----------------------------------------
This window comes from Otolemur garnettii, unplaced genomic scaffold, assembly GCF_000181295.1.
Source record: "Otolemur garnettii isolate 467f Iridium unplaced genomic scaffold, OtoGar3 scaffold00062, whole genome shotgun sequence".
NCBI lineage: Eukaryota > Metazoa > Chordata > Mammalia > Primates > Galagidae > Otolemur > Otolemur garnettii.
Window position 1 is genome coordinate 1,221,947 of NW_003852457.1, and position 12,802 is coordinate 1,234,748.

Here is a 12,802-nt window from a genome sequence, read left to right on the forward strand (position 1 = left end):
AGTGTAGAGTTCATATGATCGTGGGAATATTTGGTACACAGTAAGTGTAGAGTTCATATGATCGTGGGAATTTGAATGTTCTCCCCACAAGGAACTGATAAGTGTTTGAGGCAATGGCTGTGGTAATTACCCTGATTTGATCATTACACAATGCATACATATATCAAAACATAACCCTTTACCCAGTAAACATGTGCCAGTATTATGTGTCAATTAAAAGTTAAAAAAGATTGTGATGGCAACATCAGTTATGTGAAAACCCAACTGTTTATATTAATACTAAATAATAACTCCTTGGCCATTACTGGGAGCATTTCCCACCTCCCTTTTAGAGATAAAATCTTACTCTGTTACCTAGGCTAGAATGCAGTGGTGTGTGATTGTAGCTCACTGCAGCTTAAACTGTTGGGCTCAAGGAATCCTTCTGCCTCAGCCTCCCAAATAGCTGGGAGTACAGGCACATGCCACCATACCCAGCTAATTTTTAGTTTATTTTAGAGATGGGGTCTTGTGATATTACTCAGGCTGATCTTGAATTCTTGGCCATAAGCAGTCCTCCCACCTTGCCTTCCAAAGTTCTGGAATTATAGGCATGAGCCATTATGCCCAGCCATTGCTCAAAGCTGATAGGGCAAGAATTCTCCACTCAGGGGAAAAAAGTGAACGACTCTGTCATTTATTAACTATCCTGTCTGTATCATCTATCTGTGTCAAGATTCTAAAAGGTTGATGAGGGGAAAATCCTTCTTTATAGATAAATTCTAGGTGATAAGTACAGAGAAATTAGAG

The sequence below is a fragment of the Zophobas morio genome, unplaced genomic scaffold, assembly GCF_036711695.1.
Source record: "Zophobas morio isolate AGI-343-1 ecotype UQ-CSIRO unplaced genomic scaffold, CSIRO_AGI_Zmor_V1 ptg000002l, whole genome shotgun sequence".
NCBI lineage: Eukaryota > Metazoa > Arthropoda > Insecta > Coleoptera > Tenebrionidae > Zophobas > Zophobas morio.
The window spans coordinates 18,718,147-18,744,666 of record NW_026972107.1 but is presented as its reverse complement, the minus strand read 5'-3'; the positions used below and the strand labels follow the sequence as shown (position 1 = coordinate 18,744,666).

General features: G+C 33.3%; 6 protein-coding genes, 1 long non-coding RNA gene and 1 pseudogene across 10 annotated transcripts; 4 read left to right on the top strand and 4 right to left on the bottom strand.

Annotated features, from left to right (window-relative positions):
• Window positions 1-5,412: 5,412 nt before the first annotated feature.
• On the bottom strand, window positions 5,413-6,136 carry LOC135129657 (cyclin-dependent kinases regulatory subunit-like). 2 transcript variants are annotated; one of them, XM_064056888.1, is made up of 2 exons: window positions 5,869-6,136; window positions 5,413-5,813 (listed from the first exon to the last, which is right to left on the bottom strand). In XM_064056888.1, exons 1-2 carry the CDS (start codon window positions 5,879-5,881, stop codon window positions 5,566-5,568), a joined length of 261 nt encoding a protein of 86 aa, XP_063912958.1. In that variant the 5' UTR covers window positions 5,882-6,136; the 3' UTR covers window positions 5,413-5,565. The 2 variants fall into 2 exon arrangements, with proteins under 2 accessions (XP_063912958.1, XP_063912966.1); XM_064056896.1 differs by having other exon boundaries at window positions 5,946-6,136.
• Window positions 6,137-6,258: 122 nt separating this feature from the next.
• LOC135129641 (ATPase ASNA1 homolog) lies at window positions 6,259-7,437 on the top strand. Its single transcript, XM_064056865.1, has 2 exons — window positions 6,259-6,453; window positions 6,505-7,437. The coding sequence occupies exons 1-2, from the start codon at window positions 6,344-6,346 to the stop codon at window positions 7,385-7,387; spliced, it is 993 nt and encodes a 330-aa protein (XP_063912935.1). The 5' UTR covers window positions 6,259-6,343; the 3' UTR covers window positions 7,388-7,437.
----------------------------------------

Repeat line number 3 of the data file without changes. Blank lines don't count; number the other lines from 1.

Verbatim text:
NCBI lineage: Eukaryota > Metazoa > Chordata > Mammalia > Primates > Galagidae > Otolemur > Otolemur garnettii.